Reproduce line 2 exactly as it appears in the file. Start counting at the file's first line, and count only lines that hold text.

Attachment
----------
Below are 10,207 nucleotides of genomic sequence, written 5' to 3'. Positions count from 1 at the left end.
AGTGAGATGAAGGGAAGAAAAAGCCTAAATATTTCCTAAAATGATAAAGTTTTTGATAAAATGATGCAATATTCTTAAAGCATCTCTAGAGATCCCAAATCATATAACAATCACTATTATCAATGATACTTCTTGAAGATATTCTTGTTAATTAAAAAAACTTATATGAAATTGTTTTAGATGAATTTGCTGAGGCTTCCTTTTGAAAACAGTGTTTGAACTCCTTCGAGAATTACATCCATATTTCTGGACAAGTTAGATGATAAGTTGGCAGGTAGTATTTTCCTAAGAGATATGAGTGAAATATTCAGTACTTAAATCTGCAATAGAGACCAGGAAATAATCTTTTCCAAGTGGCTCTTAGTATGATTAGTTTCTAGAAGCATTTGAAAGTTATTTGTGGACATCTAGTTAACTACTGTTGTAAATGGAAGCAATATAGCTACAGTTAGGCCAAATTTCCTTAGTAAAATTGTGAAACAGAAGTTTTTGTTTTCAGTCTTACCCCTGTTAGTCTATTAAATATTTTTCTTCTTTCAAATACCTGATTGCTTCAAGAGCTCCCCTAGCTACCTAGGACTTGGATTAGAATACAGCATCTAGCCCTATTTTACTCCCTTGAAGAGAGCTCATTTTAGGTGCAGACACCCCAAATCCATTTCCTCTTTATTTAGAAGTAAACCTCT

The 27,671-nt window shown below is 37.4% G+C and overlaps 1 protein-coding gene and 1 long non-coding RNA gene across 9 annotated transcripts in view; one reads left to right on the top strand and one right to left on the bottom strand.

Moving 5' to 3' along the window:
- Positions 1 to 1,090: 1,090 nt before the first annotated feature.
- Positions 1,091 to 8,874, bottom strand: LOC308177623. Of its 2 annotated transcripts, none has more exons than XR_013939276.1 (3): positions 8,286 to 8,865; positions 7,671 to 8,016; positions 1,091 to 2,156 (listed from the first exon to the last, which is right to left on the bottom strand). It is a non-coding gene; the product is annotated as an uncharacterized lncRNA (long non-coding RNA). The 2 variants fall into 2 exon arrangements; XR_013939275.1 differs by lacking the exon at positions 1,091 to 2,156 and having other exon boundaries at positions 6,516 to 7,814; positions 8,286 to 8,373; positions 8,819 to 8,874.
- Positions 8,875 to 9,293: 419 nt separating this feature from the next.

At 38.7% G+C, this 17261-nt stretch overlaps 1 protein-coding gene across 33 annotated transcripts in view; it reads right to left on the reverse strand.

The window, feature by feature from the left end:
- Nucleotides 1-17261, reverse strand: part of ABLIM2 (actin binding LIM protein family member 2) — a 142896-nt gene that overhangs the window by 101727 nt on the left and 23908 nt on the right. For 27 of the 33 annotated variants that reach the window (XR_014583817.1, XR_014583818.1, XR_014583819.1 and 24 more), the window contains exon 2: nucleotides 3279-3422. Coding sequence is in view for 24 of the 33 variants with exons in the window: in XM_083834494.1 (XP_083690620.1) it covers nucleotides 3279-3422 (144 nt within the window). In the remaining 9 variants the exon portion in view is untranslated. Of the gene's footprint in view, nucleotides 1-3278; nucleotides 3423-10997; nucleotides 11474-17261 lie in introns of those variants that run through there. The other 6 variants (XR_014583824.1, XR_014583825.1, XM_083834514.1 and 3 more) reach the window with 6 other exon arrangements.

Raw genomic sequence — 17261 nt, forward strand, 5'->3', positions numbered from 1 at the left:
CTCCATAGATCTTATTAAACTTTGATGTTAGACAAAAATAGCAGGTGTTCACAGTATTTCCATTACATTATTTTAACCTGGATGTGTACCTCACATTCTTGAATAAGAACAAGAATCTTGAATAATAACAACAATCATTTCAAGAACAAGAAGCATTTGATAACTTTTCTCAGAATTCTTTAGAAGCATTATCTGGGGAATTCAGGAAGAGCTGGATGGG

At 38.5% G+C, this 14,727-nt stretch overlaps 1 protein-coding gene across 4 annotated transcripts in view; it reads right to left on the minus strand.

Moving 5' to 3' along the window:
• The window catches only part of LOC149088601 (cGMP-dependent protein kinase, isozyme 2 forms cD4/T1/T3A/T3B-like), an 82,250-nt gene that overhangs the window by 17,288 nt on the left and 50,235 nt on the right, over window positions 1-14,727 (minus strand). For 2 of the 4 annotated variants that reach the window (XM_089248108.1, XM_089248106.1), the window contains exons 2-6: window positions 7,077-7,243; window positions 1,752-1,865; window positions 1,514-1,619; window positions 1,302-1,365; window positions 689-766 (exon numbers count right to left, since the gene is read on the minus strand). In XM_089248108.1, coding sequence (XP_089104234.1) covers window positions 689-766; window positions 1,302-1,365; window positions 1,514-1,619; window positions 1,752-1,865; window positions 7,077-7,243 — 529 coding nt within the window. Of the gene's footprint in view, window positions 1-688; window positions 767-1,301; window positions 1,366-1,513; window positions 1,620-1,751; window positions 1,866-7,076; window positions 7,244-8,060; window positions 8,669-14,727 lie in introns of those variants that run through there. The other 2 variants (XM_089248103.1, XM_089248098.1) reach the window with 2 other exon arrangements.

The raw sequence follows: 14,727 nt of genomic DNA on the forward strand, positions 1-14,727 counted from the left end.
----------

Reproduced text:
AGTGAGATGAAGGGAAGAAAAAGCCTAAATATTTCCTAAAATGATAAAGTTTTTGATAAAATGATGCAATATTCTTAAAGCATCTCTAGAGATCCCAAATCATATAACAATCACTATTATCAATGATACTTCTTGAAGATATTCTTGTTAATTAAAAAAACTTATATGAAATTGTTTTAGATGAATTTGCTGAGGCTTCCTTTTGAAAACAGTGTTTGAACTCCTTCGAGAATTACATCCATATTTCTGGACAAGTTAGATGATAAGTTGGCAGGTAGTATTTTCCTAAGAGATATGAGTGAAATATTCAGTACTTAAATCTGCAATAGAGACCAGGAAATAATCTTTTCCAAGTGGCTCTTAGTATGATTAGTTTCTAGAAGCATTTGAAAGTTATTTGTGGACATCTAGTTAACTACTGTTGTAAATGGAAGCAATATAGCTACAGTTAGGCCAAATTTCCTTAGTAAAATTGTGAAACAGAAGTTTTTGTTTTCAGTCTTACCCCTGTTAGTCTATTAAATATTTTTCTTCTTTCAAATACCTGATTGCTTCAAGAGCTCCCCTAGCTACCTAGGACTTGGATTAGAATACAGCATCTAGCCCTATTTTACTCCCTTGAAGAGAGCTCATTTTAGGTGCAGACACCCCAAATCCATTTCCTCTTTATTTAGAAGTAAACCTCT